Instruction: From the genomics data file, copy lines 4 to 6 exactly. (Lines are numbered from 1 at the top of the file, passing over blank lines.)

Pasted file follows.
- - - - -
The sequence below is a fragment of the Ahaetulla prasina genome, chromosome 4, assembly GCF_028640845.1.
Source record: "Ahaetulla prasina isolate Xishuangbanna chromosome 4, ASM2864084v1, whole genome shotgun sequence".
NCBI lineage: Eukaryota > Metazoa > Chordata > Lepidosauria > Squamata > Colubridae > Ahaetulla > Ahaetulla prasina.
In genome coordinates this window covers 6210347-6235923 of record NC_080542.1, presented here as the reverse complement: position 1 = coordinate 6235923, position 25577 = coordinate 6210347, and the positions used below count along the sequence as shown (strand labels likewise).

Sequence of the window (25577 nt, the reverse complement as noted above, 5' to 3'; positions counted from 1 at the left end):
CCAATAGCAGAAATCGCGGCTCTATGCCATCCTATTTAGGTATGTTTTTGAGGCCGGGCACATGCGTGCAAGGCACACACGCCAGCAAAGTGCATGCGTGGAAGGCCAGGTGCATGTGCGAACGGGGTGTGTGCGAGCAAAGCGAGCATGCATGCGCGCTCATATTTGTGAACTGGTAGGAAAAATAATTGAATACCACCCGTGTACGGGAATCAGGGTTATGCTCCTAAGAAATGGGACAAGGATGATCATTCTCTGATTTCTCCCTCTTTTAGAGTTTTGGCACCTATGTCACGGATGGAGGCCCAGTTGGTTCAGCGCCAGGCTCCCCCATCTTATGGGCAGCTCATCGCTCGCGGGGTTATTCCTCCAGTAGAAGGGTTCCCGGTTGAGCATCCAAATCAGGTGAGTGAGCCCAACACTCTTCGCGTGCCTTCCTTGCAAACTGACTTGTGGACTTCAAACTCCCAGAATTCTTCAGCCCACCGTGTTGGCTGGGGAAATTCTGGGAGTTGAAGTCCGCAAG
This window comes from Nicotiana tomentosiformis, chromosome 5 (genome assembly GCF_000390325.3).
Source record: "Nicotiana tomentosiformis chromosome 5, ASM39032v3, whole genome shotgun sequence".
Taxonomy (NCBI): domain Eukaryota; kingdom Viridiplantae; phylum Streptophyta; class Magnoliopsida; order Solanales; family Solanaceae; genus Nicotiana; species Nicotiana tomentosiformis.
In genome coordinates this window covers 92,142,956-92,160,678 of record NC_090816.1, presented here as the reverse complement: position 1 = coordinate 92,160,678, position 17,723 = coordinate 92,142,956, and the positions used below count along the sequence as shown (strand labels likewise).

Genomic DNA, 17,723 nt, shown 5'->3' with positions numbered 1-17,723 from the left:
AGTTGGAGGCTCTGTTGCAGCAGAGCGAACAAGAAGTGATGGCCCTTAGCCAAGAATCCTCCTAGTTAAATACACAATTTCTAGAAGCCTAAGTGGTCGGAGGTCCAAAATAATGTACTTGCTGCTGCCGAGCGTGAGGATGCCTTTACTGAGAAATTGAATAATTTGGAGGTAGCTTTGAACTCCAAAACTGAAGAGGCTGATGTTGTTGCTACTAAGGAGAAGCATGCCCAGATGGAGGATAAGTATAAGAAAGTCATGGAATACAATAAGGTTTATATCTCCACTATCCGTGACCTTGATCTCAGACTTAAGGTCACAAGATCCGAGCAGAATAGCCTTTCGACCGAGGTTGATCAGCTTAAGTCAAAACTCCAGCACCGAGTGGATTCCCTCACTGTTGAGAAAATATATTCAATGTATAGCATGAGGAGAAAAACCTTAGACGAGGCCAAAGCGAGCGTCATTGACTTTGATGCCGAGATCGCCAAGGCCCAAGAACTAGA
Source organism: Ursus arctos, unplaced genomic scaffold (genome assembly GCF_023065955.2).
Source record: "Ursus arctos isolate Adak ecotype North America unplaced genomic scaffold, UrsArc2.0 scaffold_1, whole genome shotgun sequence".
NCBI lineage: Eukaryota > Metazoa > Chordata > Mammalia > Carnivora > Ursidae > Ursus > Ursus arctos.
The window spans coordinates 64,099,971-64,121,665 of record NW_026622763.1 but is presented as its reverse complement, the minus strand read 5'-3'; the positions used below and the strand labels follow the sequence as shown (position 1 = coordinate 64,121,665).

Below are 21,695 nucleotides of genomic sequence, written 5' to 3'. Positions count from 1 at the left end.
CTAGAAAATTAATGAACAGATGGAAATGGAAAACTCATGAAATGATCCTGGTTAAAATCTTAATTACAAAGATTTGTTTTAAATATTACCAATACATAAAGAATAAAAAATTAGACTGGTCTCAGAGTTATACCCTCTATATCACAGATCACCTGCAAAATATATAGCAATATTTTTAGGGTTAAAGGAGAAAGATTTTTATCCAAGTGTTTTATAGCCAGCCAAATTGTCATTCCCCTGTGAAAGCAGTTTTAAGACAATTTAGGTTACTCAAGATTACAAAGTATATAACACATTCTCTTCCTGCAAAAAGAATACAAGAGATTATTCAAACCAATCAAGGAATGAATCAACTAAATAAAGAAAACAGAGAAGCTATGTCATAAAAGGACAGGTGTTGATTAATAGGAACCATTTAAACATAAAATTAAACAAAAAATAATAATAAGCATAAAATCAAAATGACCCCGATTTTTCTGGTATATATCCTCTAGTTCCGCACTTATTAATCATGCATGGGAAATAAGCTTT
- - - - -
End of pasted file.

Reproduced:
In genome coordinates this window covers 6210347-6235923 of record NC_080542.1, presented here as the reverse complement: position 1 = coordinate 6235923, position 25577 = coordinate 6210347, and the positions used below count along the sequence as shown (strand labels likewise).

Sequence of the window (25577 nt, the reverse complement as noted above, 5' to 3'; positions counted from 1 at the left end):
CCAATAGCAGAAATCGCGGCTCTATGCCATCCTATTTAGGTATGTTTTTGAGGCCGGGCACATGCGTGCAAGGCACACACGCCAGCAAAGTGCATGCGTGGAAGGCCAGGTGCATGTGCGAACGGGGTGTGTGCGAGCAAAGCGAGCATGCATGCGCGCTCATATTTGTGAACTGGTAGGAAAAATAATTGAATACCACCCGTGTACGGGAATCAGGGTTATGCTCCTAAGAAATGGGACAAGGATGATCATTCTCTGATTTCTCCCTCTTTTAGAGTTTTGGCACCTATGTCACGGATGGAGGCCCAGTTGGTTCAGCGCCAGGCTCCCCCATCTTATGGGCAGCTCATCGCTCGCGGGGTTATTCCTCCAGTAGAAGGGTTCCCGGTTGAGCATCCAAATCAGGTGAGTGAGCCCAACACTCTTCGCGTGCCTTCCTTGCAAACTGACTTGTGGACTTCAAACTCCCAGAATTCTTCAGCCCACCGTGTTGGCTGGGGAAATTCTGGGAGTTGAAGTCCGCAAG